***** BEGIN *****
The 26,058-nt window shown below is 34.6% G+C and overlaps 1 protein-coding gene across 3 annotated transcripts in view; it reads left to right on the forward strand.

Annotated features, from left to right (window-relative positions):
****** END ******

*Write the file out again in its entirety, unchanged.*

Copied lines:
The 26,058-nt window shown below is 34.6% G+C and overlaps 1 protein-coding gene across 3 annotated transcripts in view; it reads left to right on the forward strand.

Annotated features, from left to right (window-relative positions):